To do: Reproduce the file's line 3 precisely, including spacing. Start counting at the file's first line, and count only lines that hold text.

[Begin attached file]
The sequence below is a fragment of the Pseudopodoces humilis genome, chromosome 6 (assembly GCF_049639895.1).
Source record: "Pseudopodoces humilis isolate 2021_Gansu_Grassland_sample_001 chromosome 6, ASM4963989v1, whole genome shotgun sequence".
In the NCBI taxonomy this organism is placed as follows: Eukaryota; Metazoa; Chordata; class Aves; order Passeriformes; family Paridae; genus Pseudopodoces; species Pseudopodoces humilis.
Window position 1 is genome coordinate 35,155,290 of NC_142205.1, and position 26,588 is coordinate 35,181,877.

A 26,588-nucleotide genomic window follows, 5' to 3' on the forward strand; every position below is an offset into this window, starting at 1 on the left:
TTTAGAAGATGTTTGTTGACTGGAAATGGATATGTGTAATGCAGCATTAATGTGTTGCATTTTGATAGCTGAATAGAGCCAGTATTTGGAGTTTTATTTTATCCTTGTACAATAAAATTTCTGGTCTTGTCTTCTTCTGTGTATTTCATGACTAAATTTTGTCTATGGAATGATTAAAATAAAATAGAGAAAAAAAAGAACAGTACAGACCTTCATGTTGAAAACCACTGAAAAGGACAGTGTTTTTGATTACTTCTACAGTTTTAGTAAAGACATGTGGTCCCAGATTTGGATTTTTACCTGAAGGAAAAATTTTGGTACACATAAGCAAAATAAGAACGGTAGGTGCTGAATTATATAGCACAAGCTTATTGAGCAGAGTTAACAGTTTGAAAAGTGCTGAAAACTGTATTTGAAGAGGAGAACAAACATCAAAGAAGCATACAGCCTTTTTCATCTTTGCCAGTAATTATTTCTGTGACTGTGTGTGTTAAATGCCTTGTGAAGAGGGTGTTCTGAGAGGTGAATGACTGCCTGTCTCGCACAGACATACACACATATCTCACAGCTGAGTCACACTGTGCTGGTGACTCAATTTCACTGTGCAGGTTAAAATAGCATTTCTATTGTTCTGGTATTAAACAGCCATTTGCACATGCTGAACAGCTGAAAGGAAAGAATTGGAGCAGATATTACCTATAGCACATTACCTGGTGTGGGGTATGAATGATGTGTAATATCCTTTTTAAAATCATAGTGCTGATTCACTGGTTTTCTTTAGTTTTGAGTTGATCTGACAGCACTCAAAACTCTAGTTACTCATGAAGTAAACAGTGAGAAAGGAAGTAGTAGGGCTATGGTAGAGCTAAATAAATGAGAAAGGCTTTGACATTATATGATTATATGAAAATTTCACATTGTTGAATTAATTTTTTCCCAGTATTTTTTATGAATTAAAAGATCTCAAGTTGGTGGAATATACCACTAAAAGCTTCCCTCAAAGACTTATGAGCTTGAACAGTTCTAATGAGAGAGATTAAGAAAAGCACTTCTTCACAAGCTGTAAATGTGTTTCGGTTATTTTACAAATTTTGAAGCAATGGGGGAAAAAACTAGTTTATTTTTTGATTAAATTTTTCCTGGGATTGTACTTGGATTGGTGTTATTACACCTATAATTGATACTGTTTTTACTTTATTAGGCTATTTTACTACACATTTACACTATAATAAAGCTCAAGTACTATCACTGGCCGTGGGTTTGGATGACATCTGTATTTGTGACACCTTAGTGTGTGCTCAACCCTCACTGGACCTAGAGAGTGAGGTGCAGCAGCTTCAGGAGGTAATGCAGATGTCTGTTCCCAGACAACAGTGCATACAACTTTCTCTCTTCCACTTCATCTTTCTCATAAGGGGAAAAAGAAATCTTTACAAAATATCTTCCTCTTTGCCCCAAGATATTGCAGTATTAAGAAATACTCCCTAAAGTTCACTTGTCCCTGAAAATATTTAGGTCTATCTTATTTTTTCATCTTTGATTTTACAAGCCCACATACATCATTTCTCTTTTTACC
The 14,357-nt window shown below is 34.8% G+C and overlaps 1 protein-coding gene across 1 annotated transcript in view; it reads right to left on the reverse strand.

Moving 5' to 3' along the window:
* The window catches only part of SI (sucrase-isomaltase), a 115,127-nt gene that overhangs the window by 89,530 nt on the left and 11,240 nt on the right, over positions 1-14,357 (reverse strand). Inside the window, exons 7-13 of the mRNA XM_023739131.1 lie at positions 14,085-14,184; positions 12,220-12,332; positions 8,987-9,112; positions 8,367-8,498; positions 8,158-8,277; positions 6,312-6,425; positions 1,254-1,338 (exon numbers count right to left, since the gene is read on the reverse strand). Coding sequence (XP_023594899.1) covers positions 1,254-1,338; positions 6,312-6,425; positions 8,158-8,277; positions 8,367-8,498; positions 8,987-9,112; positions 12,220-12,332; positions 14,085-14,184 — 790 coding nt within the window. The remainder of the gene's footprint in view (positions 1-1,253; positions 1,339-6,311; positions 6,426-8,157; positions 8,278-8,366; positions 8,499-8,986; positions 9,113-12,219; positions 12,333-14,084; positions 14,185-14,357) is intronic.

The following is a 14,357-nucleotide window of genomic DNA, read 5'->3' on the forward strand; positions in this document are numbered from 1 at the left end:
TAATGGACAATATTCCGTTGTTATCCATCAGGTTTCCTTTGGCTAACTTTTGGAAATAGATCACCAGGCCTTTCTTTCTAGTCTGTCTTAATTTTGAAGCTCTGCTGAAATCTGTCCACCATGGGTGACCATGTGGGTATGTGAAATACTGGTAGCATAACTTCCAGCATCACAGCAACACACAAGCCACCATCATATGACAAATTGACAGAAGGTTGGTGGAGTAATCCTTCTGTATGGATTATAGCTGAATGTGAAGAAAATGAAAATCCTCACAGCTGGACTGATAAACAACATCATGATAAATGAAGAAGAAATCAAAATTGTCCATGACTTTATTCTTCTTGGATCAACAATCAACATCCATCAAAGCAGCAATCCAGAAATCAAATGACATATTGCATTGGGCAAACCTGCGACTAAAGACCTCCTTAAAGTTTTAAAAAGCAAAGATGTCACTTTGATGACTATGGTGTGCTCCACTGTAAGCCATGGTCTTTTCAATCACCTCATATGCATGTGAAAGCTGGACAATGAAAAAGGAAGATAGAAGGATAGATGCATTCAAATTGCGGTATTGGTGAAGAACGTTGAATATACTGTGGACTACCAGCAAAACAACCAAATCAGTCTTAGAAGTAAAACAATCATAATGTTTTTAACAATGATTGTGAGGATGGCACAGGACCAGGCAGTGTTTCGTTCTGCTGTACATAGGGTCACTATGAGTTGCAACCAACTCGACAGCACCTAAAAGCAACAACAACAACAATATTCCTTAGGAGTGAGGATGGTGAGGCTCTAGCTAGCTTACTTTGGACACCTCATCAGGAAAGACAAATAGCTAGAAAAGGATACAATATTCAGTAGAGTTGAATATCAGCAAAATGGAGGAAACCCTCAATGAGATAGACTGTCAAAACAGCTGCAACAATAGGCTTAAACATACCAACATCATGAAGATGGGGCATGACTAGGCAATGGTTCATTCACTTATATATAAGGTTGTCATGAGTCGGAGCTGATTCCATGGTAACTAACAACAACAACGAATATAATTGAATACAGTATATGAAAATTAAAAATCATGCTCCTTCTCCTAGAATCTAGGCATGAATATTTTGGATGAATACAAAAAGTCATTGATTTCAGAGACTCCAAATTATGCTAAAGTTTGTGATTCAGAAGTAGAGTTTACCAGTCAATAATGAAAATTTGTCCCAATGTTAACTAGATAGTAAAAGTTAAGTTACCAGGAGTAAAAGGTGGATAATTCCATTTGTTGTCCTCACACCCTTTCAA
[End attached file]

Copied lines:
In the NCBI taxonomy this organism is placed as follows: Eukaryota; Metazoa; Chordata; class Aves; order Passeriformes; family Paridae; genus Pseudopodoces; species Pseudopodoces humilis.